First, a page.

Clusters of insulin-producing pancreatic cells that can be given to type 1 diabetics could be the first step towards a cure, researchers claim.
From stem cells, a team at the Salk Institute in La Jolla, California created beta-like cells that produce insulin in response to glucose.
When these cells were transplanted into diabetic mice, controlled blood glucose and the rodents didn’t need to be given immunosuppressive drugs.
The treatment is experimental and in early stages of testing, but scientists believe that its powerful effect could be a game-changer in the treatment of diabetes.
A new study from the Salk Institute found that adding two proteins to the beta-like cells ‘turbo-charged’ them to produce insulin and kept the immune system from attacking them (file image)
According to the Centers for Disease Control and Prevention, 30.3 million Americans – about 9.4 percent of the population – suffers from diabetes.
However, only about five to 10 percent of those with diabetes have type 1.
It occurs when there are too few beta cells in the pancreas to produce insulin or when they produce very little insulin, the hormone needed to get glucose from the bloodstream into cells.
When left untreated, diabetes can result in serious health complications such as kidney damage, eye damage, heart disease, stroke and even vision loss.
‘Most type 1 diabetics are children and teenagers,’ said Dr Ronald Evans, a professor and director of the Gene Expression Laboratory at the Salk Institute.
‘This is a disease that is historically hard to manage with drugs. We hope that regenerative medicine in combination with immune shielding can make a real difference in the field by replacing damaged cells with lab-generated human islet-like cell clusters that produce normal amounts of insulin on demand.’
WHY DO DIABETICS INJECT INSULIN?
Insulin is a hormone made in the pancreas, an organ in your body that helps with digestion.
Insulin helps your body use glucose – which comes from sugar in the food and drink you consume – for muscle energy.
Glucose is initially absorbed by the gut from food and passed into the blood, where the body decides what to do with it.
Insulin makes this decision by regulating how much sugar moves from the blood into the blood cells, muscles or fat cells, where it can be used up or stored.
But diabetes can mean the pancreas does not make any insulin, it doesn’t make enough, or the insulin it does make doesn’t work properly.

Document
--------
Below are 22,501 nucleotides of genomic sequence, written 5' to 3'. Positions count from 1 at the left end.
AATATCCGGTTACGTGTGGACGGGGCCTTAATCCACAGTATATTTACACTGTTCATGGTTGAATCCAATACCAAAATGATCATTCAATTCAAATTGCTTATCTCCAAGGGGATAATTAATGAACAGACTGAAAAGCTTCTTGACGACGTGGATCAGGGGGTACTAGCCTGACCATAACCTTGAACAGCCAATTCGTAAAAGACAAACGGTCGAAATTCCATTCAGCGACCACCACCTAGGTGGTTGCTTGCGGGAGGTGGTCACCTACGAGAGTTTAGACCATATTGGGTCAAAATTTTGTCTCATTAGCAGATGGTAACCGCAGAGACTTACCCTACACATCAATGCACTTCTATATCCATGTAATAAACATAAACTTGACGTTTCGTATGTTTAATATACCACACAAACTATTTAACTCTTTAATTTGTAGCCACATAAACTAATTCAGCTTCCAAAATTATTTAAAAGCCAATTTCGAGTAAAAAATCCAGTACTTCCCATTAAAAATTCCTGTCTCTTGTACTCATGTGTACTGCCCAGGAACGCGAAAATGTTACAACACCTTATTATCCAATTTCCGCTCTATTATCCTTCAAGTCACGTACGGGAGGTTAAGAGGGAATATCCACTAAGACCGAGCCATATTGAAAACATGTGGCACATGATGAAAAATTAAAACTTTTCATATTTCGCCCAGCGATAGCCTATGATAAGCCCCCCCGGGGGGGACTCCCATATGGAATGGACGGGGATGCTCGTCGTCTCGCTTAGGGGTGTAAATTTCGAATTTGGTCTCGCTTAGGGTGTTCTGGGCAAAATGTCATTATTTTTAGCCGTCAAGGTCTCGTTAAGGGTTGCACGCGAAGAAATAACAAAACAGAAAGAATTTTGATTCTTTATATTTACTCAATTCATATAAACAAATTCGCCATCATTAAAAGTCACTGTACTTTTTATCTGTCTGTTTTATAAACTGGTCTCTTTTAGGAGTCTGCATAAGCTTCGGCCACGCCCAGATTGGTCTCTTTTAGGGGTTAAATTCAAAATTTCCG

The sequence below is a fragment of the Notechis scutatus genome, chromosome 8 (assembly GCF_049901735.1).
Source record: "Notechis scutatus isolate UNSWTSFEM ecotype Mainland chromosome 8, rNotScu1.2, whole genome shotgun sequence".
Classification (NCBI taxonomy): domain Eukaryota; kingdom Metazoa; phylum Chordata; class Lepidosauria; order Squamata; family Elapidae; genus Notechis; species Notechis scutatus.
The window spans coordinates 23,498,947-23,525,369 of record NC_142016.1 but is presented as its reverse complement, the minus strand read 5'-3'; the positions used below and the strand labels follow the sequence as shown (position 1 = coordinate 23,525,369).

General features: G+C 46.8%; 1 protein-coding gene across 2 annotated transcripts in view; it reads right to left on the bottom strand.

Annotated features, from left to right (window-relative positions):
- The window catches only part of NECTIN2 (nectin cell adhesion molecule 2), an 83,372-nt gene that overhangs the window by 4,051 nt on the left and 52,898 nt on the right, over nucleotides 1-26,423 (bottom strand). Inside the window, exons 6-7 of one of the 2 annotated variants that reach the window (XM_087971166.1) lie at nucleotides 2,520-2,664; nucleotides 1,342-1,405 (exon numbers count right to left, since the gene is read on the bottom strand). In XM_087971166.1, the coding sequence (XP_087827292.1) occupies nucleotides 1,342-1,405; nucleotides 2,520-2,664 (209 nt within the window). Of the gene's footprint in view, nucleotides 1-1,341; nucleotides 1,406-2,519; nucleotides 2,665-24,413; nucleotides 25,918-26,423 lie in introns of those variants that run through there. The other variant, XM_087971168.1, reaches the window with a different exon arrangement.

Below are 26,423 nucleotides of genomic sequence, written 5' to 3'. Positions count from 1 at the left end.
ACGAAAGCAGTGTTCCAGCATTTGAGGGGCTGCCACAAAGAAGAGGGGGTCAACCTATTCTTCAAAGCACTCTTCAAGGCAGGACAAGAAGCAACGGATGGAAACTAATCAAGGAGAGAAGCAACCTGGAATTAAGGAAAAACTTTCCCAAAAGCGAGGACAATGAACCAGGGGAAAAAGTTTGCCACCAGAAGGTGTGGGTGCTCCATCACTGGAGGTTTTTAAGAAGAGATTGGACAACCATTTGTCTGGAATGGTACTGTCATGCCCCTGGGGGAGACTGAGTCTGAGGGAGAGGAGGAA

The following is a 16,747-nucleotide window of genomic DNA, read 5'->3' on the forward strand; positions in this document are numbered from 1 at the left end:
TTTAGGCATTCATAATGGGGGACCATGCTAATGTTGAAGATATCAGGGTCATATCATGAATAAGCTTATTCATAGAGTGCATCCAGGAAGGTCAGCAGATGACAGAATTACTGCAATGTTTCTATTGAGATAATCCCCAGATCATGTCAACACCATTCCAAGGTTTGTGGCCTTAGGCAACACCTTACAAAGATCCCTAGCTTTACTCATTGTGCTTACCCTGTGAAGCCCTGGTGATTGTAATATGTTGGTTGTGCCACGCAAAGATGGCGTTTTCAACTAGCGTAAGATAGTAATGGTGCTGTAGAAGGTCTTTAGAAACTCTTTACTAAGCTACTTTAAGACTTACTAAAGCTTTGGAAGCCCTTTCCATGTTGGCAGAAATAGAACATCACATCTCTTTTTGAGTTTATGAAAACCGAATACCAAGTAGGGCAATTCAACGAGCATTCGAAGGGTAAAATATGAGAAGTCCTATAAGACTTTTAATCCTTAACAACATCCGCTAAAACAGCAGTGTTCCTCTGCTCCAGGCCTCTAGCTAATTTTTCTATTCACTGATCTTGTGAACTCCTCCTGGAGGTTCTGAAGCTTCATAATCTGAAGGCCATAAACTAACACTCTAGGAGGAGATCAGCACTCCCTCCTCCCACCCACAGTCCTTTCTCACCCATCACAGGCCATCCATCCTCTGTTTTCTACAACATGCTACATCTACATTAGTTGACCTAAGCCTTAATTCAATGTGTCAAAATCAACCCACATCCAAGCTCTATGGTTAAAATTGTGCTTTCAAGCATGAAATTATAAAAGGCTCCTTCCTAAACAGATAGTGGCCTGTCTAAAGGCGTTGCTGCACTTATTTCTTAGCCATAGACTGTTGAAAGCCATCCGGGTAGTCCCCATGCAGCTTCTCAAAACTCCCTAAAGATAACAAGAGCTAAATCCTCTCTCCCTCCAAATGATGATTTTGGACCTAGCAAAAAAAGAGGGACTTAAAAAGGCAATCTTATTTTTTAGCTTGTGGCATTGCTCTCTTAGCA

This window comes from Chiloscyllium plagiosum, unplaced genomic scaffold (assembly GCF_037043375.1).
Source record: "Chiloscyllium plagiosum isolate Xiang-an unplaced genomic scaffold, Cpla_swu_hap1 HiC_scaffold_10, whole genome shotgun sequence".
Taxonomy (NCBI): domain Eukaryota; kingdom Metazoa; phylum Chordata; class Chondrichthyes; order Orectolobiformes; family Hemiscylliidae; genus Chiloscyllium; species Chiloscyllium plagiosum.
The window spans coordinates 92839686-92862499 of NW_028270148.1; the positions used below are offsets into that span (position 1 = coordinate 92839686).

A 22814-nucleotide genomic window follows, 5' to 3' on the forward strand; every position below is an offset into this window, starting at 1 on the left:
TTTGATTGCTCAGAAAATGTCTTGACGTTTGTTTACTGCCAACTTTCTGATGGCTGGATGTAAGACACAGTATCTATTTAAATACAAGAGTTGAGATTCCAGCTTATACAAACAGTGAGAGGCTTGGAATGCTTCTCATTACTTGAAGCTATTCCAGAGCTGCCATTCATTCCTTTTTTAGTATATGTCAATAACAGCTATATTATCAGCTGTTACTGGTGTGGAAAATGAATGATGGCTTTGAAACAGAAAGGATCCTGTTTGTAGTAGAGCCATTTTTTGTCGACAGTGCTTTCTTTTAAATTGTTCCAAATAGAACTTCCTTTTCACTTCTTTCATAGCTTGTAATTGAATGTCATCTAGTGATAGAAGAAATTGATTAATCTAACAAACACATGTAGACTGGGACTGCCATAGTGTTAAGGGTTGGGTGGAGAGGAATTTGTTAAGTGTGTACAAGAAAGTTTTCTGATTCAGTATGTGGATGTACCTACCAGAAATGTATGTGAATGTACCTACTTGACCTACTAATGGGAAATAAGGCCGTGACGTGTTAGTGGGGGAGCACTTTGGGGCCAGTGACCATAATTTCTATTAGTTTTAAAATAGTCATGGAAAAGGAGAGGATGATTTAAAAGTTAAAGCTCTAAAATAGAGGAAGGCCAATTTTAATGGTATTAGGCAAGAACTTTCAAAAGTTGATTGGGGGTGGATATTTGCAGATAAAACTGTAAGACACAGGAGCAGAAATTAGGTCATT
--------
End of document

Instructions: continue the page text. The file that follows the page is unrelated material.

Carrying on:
This can lead to the levels of sugar in the blood becoming dangerously high or low – which can cause fatigue, feeling hungry or thirsty, or in extreme cases life-threatening coma.
To avoid this and stop blood sugar getting too high, diabetics can inject insulin into their body as a medication to bring their blood sugar down.
Many Type 1 diabetes patients undergo transplants of pancreatic beta islets – clusters of cells that make insulin and other hormones – from donor tissue.
While this can provide a cure, it also requires them to take immunosuppressing drugs for the rest of their lives to avoid rejection.
Previously, the team had discovered that a protein-coding gene called ERR-gamma ‘turbo-charged’ stem-cell-derived beta cells that produce insulin in response to glucose.
‘When we add ERR-gamma, the cells have the energy they need to do their job,’ said co-author Dr Michael Downes, a Salk senior staff scientist.
‘These cells are healthy and robust and can deliver insulin when they sense high glucose levels.’
For the new study, published in Nature, the team focused on how to grow these beta-like cells in an environment similar to the human pancreas.
They found another protein-coding gene, WNT4, turns on a switch that allows the beta-like cells to attain their fully functional state that mimic islets in the pancreas.
To prevent immune rejection, they used the protein PD-L1, which keeps immune cells from attacking non-harmful cells in the body.
‘By expressing PD-L1, which acts as an immune blocker, the transplanted organoids are able to hide from the immune system,’ said first author Dr Eiji Yoshihara, a former staff scientist at the Salk Institute.
When these completed clusters were transplanted into diabetic mice, they controlled blood glucose control and were not attacked by the immune system.
The team hopes to conduct more experiments in mice and prove that it’s safe for humans as well.
‘We now have a product that could potentially be used in patients without requiring any kind of device,’ Evans said.
Source: Health & wellbeing | The Guardian